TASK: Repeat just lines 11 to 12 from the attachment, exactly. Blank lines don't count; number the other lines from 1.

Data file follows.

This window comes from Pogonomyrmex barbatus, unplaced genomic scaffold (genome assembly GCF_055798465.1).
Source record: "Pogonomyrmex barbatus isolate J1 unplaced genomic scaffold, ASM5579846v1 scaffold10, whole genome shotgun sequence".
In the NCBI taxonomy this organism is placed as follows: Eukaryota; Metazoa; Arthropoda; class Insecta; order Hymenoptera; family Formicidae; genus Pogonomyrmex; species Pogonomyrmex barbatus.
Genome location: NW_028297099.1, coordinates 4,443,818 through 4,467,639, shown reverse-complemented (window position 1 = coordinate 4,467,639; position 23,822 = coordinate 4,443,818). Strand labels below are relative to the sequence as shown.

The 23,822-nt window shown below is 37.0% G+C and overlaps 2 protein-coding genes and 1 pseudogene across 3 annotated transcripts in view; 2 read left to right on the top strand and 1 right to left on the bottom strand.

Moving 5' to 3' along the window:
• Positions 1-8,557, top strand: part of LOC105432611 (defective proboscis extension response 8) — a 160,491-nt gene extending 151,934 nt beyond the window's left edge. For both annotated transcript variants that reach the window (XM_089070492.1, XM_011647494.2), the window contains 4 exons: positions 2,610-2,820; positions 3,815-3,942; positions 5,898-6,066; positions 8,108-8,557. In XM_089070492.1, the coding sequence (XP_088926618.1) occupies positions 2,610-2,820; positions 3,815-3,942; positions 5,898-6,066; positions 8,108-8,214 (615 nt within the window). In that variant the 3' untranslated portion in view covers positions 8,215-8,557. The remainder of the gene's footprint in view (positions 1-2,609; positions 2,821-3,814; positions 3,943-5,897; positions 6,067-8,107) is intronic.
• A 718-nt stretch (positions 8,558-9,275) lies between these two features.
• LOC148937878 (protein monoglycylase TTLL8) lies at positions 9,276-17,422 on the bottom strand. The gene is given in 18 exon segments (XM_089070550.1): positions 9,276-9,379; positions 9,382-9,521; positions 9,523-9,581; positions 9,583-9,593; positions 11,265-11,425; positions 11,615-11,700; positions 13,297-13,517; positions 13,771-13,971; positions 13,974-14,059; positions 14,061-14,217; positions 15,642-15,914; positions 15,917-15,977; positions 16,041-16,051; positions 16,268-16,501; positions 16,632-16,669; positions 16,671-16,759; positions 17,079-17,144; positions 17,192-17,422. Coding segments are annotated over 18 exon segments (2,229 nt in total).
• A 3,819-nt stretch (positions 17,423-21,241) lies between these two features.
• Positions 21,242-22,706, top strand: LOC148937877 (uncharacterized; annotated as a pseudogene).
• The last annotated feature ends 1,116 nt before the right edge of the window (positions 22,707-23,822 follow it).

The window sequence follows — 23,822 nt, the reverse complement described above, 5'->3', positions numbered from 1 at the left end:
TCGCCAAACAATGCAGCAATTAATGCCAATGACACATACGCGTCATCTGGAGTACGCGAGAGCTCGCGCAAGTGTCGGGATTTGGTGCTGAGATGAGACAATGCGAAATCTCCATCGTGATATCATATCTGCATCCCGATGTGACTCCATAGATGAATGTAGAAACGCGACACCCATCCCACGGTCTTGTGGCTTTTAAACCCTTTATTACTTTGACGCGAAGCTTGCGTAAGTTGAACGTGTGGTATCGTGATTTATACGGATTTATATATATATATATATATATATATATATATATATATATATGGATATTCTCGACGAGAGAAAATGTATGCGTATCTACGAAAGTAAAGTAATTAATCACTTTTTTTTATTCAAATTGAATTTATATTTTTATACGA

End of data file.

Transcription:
• Positions 21,242-22,706, top strand: LOC148937877 (uncharacterized; annotated as a pseudogene).
• The last annotated feature ends 1,116 nt before the right edge of the window (positions 22,707-23,822 follow it).